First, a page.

Supply Chain Intermediaries and Insurance Needs
Intermediaries make it possible for a company to deliver its products to the end user without needing to own the whole supply chain, as well as serve the critical functions of reducing transaction costs, pooling and diversifying risk, and alleviating adverse selection.
Distribution of goods takes place by means of channels, and the intermediaries are generally the independent groups or organizations within the channel that make products available for consumption. Damage, and loss of goods, needs protection through insurance for supply chain intermediaries.
- Transit risks can include all types of incidents, including:
- Rough handling of goods
- Theft, or non-delivery
- Jettison (the act of casting goods from a vessel or aircraft to lighten or stabilize it)
- Collision, and
- Natural disasters, to name a few
There are four main types of intermediary: agents, wholesalers, distributors, and retailers.
A firm may have as many intermediaries in its distribution channel as it chooses, or it can have no intermediaries at all, through direct marketing.
Agents or brokers are individuals or companies that act as an extension of the manufacturing company whose main job is to represent the producer to the final user in selling a product.
Unlike agents, wholesalers take title to the goods and services that they are intermediaries for. They are independently owned, and they own the products that they sell. Wholesalers buy in bulk, and store the products in their own warehouses and storage places until it is time to resell them to other intermediaries such as retailers, for a higher price than they paid. Thus, they do not operate on a commission system as agents do.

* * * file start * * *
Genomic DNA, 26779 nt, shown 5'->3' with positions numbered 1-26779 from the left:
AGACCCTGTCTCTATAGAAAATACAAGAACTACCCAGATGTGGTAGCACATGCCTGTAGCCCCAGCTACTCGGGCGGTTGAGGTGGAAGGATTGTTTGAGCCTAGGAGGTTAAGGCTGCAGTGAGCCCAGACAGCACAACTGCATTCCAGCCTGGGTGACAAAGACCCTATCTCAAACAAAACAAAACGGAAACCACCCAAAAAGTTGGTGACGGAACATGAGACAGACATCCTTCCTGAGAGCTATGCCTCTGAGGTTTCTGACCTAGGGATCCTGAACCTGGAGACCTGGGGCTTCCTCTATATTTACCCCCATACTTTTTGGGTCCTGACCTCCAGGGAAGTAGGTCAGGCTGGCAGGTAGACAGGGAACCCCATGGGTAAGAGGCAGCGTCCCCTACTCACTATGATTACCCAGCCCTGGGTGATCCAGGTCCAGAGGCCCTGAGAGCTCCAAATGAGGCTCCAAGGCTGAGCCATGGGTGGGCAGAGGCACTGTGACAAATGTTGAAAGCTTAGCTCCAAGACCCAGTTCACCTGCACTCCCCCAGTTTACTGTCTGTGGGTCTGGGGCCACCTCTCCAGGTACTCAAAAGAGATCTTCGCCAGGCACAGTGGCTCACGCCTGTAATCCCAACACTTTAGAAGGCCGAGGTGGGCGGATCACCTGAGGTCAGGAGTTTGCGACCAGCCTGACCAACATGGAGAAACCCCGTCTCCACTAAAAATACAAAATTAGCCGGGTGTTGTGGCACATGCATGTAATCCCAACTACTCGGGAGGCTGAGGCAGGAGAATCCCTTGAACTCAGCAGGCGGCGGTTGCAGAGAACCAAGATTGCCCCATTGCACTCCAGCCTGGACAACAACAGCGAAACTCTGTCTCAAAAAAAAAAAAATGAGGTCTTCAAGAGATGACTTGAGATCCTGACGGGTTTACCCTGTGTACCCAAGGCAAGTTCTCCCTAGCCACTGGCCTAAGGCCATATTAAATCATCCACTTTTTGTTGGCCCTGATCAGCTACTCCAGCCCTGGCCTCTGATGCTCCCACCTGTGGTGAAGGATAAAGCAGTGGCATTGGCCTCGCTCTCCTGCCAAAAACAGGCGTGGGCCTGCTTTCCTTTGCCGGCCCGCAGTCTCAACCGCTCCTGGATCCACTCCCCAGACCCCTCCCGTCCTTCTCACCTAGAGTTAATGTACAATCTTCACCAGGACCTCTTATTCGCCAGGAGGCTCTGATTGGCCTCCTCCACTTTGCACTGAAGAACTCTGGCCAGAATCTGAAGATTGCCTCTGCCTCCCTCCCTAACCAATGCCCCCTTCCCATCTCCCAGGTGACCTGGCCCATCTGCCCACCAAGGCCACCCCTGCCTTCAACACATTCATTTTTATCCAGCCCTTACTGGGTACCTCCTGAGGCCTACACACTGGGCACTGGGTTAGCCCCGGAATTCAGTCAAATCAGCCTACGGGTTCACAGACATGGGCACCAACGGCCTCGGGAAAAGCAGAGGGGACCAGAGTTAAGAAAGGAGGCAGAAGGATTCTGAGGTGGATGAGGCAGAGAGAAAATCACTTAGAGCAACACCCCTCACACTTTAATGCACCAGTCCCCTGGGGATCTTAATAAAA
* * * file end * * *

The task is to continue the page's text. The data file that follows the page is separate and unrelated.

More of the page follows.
The difference between distributors and wholesalers is that distributors align themselves to complementary products. For example, distributors of one name-brand product will not distribute a competitor’s products, and vice versa. In this way, they can maintain a closer relationship with their suppliers than wholesalers do.
Retailers come in a variety of shapes and sizes: from the mom and pop store’s, to large chains like Target stores. Whatever their size, retailers purchase products from market intermediaries and sell them directly to the end user for a profit, and for those intermediaries who cannot deliver on time, or experience an incident that results in loss of cargo, they need insurance for supply chain intermediaries to help cover those losses.